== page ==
Tharme, William (1841-1899)
Transcription of Obituary In the Primitive Methodist Magazine by F. Jeffs
Primitive Methodism has lost, and the ranks of evangelistic and temperance workers heavily, by the removal of Mr. William Tharme, of Liverpool, who passed to his eternal rest on Thursday, Nov. 9, 1899. He was in many respects it most remarkable man, and can only be very imperfectly portrayed in this short sketch. The whole of his life was spent in Liverpool, and he was undoubtedly one of the best known and most widely respected of Liverpool citizens. Physically, he was tall, well-proportioned, of rather dark complexion, had full, brilliant, brown eyes, and in his earlier years had received a considerable amount of athletic training; altogether he was a man with a fine presence, a powerful constitution, and till the last two or three years, possessed an extraordinary amount of energy. Mentally he had keen perceptive power, a good memory, large ideality, and an aptitude both for mechanics and for art. He had conspicuous ability as an engineer, and probably was one of the best amateur art critics in the city. As a speaker he was distinguished by ready adjustment to changes of situation, dramatic power, a fine gift for anecdote, strong practical sense and immense inspirational force. Socially he was a man of deep and wide sympathies, had an easy way of making himself at home with everybody, was most genial and popular in company, and generous even to recklessness. So that in him a notable trophy was secured by means of Primitive Methodist evangelism between thirty and forty years ago, when our people were better known by a less respectable name than now, but had nevertheless been able to make themselves mightily felt, both loved and feared, in parts of Liverpool at that time almost entirely destitute of the knowledge of the Gospel. He belonged to a family of engineers, capable and reliable workmen, hard-headed, strong-willed, temperate and moral, but as to the Bible and Christianity, stubbornly sceptical. But the conversion and happy deathbed testimony of a beloved consumptive sister, aroused the interest of the family and softened their anti-religious prejudice. This good work was accomplished by the visiting of two members of the Primitive Methodist Society in the neighbourhood. And the first success was soon followed by a second, in the conversion of him whose loss we now mourn. In him was gained a champion. He proved an enthusiast for mission work. Gifted with ready utterance, a fairly good singer, amazingly active, perfectly fearless, he soon took the place of a leader, feared and respected by those of the baser sort, loved by those who spiritually benefited by this remarkable zeal and self-consecration. He could adapt himself to all classes, and felt himself a debtor to all. The lower kind of public-houses, and the most wretched and dangerous of the slums, he would enter as readily as the houses of the gentry, and with splendid tact disarm opposition. His home was equally the refuge of the miserable and destitute and the rest of the Christian worker. Not infrequently the whole of his wages was sacrificed to keep the church funds solvent, or for the relief of the unfortunate. Persons associated with him in those earlier years of his manhood recall the events of the period with the same elation as that shown by old soldiers when rehearsing the story of their most dangerous and most heroic military adventures. To them the Church life of the present day, both as to its fellowship and as to its self-denying service, is tame in comparison with that of the days alluded to.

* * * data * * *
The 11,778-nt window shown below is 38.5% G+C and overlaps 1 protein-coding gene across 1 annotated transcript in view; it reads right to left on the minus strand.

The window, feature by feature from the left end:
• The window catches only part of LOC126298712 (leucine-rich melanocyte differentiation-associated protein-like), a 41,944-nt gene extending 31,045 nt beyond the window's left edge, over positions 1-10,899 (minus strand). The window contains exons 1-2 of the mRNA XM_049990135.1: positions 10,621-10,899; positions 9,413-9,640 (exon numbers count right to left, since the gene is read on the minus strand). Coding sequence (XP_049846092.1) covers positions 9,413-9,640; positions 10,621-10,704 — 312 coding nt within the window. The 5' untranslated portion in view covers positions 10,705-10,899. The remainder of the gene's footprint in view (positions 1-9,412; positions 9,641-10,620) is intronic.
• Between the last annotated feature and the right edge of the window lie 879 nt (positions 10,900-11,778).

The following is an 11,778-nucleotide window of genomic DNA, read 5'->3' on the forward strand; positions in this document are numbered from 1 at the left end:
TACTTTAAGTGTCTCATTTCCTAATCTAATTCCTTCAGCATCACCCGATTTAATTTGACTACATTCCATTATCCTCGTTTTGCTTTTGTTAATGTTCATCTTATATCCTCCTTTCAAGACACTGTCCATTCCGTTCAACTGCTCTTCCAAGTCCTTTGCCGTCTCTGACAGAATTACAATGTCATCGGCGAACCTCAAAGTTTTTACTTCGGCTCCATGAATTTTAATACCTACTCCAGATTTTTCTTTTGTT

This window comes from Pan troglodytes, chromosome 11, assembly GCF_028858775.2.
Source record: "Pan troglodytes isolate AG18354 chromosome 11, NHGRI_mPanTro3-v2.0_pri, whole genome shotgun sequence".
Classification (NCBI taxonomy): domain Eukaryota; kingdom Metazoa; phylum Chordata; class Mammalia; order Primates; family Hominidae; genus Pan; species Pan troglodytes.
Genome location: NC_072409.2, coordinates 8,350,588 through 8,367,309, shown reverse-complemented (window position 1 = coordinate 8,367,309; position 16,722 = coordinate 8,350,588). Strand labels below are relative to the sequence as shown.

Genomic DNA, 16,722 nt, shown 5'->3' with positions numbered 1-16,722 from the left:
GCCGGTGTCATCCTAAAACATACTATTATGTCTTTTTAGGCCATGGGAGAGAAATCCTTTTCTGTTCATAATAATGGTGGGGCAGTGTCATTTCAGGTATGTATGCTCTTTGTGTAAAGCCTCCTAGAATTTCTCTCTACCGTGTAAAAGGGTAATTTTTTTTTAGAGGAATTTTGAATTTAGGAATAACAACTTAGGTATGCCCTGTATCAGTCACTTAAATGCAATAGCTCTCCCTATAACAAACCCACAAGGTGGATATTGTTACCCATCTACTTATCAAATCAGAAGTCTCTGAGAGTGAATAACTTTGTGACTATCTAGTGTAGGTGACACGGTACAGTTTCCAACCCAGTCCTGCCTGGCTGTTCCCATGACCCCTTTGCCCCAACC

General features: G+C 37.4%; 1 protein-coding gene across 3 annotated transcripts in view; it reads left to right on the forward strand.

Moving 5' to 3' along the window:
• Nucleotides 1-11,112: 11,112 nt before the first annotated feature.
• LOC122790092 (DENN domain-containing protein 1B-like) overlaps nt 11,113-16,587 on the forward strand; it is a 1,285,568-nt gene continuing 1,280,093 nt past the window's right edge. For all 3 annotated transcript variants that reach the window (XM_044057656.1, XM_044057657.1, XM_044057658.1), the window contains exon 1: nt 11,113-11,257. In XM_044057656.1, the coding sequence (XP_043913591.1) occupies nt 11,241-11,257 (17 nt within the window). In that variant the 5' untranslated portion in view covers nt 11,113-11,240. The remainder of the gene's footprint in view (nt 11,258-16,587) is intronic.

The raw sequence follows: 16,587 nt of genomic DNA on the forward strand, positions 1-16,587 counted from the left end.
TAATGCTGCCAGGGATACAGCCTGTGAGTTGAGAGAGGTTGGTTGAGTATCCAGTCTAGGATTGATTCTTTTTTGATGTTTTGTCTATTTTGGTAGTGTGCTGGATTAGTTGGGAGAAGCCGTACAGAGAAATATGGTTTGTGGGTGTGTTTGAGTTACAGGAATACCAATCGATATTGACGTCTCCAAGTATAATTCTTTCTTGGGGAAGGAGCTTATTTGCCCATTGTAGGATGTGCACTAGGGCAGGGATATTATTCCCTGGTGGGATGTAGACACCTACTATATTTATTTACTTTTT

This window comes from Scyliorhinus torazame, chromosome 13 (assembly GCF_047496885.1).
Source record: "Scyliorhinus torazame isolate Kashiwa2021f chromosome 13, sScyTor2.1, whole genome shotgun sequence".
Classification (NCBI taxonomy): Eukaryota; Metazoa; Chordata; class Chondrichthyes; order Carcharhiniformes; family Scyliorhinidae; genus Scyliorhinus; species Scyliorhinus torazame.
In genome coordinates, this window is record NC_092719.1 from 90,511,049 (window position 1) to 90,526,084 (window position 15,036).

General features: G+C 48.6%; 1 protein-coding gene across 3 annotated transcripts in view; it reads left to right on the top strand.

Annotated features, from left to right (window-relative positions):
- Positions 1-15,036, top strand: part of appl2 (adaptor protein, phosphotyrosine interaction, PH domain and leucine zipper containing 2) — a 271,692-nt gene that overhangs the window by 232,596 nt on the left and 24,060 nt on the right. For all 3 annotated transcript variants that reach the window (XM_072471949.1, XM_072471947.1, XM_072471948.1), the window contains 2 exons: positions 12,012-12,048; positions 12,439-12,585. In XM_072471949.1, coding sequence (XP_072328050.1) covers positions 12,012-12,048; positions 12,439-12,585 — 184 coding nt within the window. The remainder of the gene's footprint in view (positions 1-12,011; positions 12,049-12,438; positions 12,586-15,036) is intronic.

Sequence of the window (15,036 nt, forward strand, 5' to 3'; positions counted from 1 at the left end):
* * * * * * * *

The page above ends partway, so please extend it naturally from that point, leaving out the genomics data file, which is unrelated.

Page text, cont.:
Mr. Tharme’s services began to be in large demand, and soon to his local duties as class-leader, local preacher, and temperance advocate, were added abundant labours spread over an increasing area in and around Liverpool. He rejoiced to be in contact with all progressive religious and philanthropic movements. The circuit of his abnormal activities extended until his name came to be in several counties one of the most familiar and the most honoured in the religious world. For missions, temperance meetings, and anniversary services, he continued to be in great request all through his life, and till his strength failed him he seldom spent a Sunday at home with his family. It was well for his family under these circumstances that they were in the care of a mother who may be fitly described as one of nature’s paragons, a woman of excellent judgement and fine Christian character. The number won to temperance and for Christ through the agency of Mr. Tharme’s phenomenal industry cannot be tabulated, but it is certainly large. If he could only have been released from the claims of business he would have taken a position in the very front rank of modern evangelists.